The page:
Székely Goulash

On a cold evening in 1846, a county archivist stopped by a local inn in Budapest. He was famished and tried to order one of his favorite dishes. But it was close to closing time at the little inn and there was nothing to be served but pork and some leftover sauerkraut. His hunger spurring him on, the little archivist, who went by the name Jozsef Székely, demanded that the few scraps of food left in the kitchen be thrown together and heated into a stew. He found the resulting dish so delightful that he returned to the inn, with friends in tow, to order this new goulash dish. The poet Sándor Petőfi later christened this new goulash dish Székelygulyás.

Below is a recipe for this delicious and economical meal from Hungary Starts Here, a delightful blog on the fascinating cuisine of Hungary.

Székely Goulash

1/2 kilo meat (pork shoulder/leg or turkey’s leg), 1 kilo sauerkraut (pickled cabbage), 1 medium onion, 1 tbs red paprika powder, water, oil, salt and ground black pepper and marjoram to taste.

Ingredients for the roux: 1 cup sour cream, 1 tbs flour.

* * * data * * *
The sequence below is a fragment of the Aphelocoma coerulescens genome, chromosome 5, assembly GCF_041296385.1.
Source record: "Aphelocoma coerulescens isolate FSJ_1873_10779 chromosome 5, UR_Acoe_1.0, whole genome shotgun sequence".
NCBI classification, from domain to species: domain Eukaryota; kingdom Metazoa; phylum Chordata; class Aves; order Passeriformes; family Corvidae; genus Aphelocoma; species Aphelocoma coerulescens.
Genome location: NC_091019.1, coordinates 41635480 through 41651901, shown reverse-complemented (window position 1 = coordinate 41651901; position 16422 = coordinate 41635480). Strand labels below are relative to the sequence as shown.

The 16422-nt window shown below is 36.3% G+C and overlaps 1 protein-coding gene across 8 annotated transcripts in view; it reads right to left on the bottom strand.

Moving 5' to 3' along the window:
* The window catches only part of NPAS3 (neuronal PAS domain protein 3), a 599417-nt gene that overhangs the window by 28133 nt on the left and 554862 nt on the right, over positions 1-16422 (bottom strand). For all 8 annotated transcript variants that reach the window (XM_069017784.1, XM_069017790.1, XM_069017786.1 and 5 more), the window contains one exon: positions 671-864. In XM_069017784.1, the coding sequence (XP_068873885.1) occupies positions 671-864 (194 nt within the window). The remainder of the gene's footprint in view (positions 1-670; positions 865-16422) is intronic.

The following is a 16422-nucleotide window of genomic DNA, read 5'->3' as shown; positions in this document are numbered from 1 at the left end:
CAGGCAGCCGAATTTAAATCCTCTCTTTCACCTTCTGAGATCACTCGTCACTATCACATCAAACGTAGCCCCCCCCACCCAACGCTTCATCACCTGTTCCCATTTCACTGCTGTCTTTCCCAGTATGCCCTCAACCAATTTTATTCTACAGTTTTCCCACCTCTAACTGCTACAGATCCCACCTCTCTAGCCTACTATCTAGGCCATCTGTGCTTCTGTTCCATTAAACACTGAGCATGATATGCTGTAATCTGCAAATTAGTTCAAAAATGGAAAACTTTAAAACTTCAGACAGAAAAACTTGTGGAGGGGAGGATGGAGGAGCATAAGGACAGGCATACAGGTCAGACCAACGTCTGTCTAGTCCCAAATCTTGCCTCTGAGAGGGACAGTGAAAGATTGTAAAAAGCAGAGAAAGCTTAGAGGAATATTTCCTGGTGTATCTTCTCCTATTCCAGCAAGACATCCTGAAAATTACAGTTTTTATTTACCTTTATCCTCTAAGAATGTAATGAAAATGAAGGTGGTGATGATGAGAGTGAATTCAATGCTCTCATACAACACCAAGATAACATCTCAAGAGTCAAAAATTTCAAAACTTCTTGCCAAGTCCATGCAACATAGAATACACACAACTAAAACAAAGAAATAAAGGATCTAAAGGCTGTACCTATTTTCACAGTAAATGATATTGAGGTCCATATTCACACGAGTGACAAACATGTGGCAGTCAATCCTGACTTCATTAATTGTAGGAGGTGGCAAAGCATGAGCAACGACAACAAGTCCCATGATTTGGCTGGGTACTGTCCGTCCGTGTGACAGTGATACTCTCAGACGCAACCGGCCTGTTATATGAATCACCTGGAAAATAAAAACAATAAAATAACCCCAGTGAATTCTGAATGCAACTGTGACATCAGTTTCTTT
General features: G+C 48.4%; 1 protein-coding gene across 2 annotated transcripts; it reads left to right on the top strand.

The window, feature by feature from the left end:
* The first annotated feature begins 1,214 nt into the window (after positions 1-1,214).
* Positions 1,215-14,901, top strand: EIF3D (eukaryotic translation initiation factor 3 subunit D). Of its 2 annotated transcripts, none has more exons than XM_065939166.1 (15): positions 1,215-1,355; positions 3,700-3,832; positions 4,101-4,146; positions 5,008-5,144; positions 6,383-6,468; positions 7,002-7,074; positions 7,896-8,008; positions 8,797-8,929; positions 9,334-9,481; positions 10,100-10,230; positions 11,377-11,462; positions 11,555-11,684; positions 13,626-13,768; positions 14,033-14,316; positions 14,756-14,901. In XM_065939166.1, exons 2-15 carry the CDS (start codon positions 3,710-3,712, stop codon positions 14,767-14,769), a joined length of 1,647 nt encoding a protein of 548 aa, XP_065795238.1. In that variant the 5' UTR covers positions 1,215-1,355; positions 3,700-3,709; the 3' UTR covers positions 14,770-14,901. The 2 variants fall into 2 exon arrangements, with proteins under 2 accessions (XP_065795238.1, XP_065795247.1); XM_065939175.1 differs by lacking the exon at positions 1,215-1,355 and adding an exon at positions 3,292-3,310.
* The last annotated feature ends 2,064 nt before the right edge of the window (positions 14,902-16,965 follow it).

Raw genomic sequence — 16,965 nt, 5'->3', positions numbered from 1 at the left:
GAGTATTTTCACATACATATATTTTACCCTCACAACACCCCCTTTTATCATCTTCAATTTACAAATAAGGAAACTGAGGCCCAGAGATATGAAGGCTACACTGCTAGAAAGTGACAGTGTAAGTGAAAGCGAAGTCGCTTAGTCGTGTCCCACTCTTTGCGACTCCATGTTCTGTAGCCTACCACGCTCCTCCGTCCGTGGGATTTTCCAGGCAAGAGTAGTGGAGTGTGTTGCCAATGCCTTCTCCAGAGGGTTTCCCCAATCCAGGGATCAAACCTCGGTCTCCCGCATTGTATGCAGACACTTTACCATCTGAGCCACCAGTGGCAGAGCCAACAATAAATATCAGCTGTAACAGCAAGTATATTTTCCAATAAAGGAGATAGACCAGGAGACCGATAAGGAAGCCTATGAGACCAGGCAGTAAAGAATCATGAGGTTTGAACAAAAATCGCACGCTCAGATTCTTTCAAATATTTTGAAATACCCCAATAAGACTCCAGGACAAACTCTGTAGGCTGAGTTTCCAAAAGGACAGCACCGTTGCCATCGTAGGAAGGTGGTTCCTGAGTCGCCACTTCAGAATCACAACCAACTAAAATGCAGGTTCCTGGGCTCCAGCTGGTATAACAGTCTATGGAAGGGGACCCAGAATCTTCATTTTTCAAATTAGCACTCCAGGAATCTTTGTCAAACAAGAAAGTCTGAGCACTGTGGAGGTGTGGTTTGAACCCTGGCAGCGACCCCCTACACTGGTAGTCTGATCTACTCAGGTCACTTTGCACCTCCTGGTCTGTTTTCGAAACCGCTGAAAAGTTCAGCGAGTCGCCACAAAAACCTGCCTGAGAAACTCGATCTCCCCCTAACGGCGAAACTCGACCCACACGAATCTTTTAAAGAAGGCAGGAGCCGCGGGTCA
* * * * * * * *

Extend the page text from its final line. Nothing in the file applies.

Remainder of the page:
1. Make a pörkölt (stew). I mean that heat the oil in a large pot and the sliced onions and sauté until they get a nice golden brown color. Add the meat cube and sauté together until the meat begin to whiten. Sprinkle them with paprika powder and sauté a bit more. Add the salt and ground black pepper and marjoram, pour water enough to cover the content of the pan and let it simmer on low heat for the meat is half-cooked.
2. Rinse the sauerkraut (so it’s not too sour). Afterwards steam the sauerkraut in oil until it’s half-cooked.
3. Add the steamed sauerkraut to the pörkölt and cooked together until the meat cubes and sauerkraut are also softened.
4. Mix flour with the sour cream in a soup-plate and add one big spoon soup, mixed well. When cool enough the soup carefully add the whole mixed and boil again.
5. Finally if necessary add more spice and a little (just one or two teaspoon) juice of rinsed sauerkraut. This step is the second most important secret.


Baumgarthuber, Christine. Fermented Foods: The History and Science of a Microbiological Wonder. Reaktion Books, 2021.

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